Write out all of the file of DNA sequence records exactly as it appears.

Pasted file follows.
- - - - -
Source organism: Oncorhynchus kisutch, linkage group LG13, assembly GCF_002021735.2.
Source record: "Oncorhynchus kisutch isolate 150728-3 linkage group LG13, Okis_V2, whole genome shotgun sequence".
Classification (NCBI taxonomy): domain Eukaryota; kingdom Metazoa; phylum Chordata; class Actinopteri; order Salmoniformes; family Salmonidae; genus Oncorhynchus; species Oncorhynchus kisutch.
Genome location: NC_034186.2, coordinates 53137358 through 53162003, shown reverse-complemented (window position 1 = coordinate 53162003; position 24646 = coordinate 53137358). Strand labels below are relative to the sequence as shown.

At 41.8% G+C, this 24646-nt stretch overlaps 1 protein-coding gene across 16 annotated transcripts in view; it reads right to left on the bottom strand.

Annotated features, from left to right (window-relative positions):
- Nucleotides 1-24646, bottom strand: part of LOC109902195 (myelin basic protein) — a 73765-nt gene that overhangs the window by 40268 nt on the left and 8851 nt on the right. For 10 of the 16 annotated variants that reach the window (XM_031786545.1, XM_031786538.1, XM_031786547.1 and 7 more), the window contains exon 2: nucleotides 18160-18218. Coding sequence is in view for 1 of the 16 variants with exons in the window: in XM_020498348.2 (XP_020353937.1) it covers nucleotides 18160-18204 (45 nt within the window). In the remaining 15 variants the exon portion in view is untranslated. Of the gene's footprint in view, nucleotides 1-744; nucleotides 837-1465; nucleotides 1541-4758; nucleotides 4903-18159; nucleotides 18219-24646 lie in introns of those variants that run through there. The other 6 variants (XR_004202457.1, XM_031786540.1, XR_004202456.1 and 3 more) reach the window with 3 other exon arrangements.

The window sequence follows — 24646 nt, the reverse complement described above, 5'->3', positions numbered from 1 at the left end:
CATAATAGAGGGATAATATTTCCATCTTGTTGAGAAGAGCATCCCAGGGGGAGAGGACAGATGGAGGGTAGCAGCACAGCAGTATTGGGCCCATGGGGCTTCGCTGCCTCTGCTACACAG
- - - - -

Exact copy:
Source organism: Oncorhynchus kisutch, linkage group LG13, assembly GCF_002021735.2.
Source record: "Oncorhynchus kisutch isolate 150728-3 linkage group LG13, Okis_V2, whole genome shotgun sequence".
Classification (NCBI taxonomy): domain Eukaryota; kingdom Metazoa; phylum Chordata; class Actinopteri; order Salmoniformes; family Salmonidae; genus Oncorhynchus; species Oncorhynchus kisutch.
Genome location: NC_034186.2, coordinates 53137358 through 53162003, shown reverse-complemented (window position 1 = coordinate 53162003; position 24646 = coordinate 53137358). Strand labels below are relative to the sequence as shown.

At 41.8% G+C, this 24646-nt stretch overlaps 1 protein-coding gene across 16 annotated transcripts in view; it reads right to left on the bottom strand.

Annotated features, from left to right (window-relative positions):
- Nucleotides 1-24646, bottom strand: part of LOC109902195 (myelin basic protein) — a 73765-nt gene that overhangs the window by 40268 nt on the left and 8851 nt on the right. For 10 of the 16 annotated variants that reach the window (XM_031786545.1, XM_031786538.1, XM_031786547.1 and 7 more), the window contains exon 2: nucleotides 18160-18218. Coding sequence is in view for 1 of the 16 variants with exons in the window: in XM_020498348.2 (XP_020353937.1) it covers nucleotides 18160-18204 (45 nt within the window). In the remaining 15 variants the exon portion in view is untranslated. Of the gene's footprint in view, nucleotides 1-744; nucleotides 837-1465; nucleotides 1541-4758; nucleotides 4903-18159; nucleotides 18219-24646 lie in introns of those variants that run through there. The other 6 variants (XR_004202457.1, XM_031786540.1, XR_004202456.1 and 3 more) reach the window with 3 other exon arrangements.

The window sequence follows — 24646 nt, the reverse complement described above, 5'->3', positions numbered from 1 at the left end:
CATAATAGAGGGATAATATTTCCATCTTGTTGAGAAGAGCATCCCAGGGGGAGAGGACAGATGGAGGGTAGCAGCACAGCAGTATTGGGCCCATGGGGCTTCGCTGCCTCTGCTACACAG